Superior temporal gyrus volume in antipsychotic-naive people at risk of psychosis

ArticleinThe British journal of psychiatry: the journal of mental science 196(3):206-11 · March 2010with1 Read
Impact Factor: 7.99 · DOI: 10.1192/bjp.bp.109.069732 · Source: PubMed
Abstract

Morphological abnormalities of the superior temporal gyrus have been consistently reported in schizophrenia, but the timing of their occurrence remains unclear. To determine whether individuals exhibit superior temporal gyral changes before the onset of psychosis. We used magnetic resonance imaging to examine grey matter volumes of the superior temporal gyrus and its subregions (planum polare, Heschl's gyrus, planum temporale, and rostral and caudal regions) in 97 antipsychotic-naive individuals at ultra-high risk of psychosis, of whom 31 subsequently developed psychosis and 66 did not, and 42 controls. Those at risk of psychosis had significantly smaller superior temporal gyri at baseline compared with controls bilaterally, without any prominent subregional effect; however, there was no difference between those who did and did not subsequently develop psychosis. Our findings indicate that grey matter reductions of the superior temporal gyrus are present before psychosis onset, and are not due to medication, but these baseline changes are not predictive of transition to psychosis.

    • "However, it is not clear if these improvements are associated with underlying neurobiological changes (Wood et al., 2011). Neuroimaging studies using magnetic resonance imaging (MRI) have indicated that ARMS showed brain alterations in the prefrontal (Borgwardt et al., 2006; Borgwardt et al., 2008; Koutsouleris et al., 2009; Mechelli et al., 2011; Wood et al., 2010), cingulate (Fornito et al., 2008; Koutsouleris et al., 2009), superior (Takahashi et al., 2009; Takahashi et al., 2010) and medial temporal (Borgwardt et al., 2007b; Tognin et al., 2014), insular (Smieskova et al., 2010 ) and cerebellar regions when compared to healthy controls. Furthermore, ARMS individuals with subsequent transition to psychosis showed volumetric reductions in the prefrontal, insular and cingulate cortex compared to those without transition (Smieskova et al., 2010). "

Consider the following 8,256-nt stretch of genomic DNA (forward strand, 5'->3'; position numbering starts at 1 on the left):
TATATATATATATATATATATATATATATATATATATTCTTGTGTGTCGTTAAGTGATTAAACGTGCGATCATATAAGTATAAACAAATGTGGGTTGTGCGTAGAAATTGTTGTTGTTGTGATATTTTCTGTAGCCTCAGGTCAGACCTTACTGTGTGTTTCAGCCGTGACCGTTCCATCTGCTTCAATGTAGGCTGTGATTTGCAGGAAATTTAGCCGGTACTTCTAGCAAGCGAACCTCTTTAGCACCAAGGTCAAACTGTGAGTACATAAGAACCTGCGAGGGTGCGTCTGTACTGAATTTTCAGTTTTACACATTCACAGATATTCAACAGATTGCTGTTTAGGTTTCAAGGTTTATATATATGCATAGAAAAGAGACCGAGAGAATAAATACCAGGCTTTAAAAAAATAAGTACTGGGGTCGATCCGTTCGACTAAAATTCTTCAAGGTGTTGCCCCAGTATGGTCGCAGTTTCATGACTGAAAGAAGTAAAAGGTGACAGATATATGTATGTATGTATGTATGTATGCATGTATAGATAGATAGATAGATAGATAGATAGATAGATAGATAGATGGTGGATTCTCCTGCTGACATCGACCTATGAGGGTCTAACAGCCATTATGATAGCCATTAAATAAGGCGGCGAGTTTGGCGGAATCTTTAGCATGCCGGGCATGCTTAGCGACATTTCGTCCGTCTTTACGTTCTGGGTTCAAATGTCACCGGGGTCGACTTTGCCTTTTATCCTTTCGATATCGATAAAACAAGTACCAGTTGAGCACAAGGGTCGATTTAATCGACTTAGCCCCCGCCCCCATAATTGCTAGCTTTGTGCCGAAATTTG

[Show abstract] [Hide abstract] ABSTRACT: Individuals with at-risk mental state for psychosis (ARMS) often suffer from depressive and anxiety symptoms, which are clinically similar to the negative symptomatology described for psychosis. Thus, many ARMS individuals are already being treated with antidepressant medication. To investigate clinical and structural differences between psychosis high-risk individuals with or without antidepressants. We compared ARMS individuals currently receiving antidepressants (ARMS-AD; n = 18), ARMS individuals not receiving antidepressants (ARMS-nonAD; n = 31) and healthy subjects (HC; n = 24), in terms of brain structure abnormalities, using voxel-based morphometry. We also performed region of interest analysis for the hippocampus, anterior cingulate cortex, amygdala and precuneus. The ARMS-AD had higher 'depression' and lower 'motor hyperactivity' scores than the ARMS-nonAD. Compared to HC, there was significantly less GMV in the middle frontal gyrus in the whole ARMS cohort and in the superior frontal gyrus in the ARMS-AD subgroup. Compared to ARMS-nonAD, the ARMS-AD group showed more gray matter volume (GMV) in the left superior parietal lobe, but less GMV in the left hippocampus and the right precuneus. We found a significant negative correlation between attenuated negative symptoms and hippocampal volume in the whole ARMS cohort. Reduced GMV in the hippocampus and precuneus is associated with short-term antidepressant medication and more severe depressive symptoms. Hippocampal volume is further negatively correlated with attenuated negative psychotic symptoms. Longitudinal studies are needed to distinguish whether hippocampal volume deficits in the ARMS are related to attenuated negative psychotic symptoms or to antidepressant action.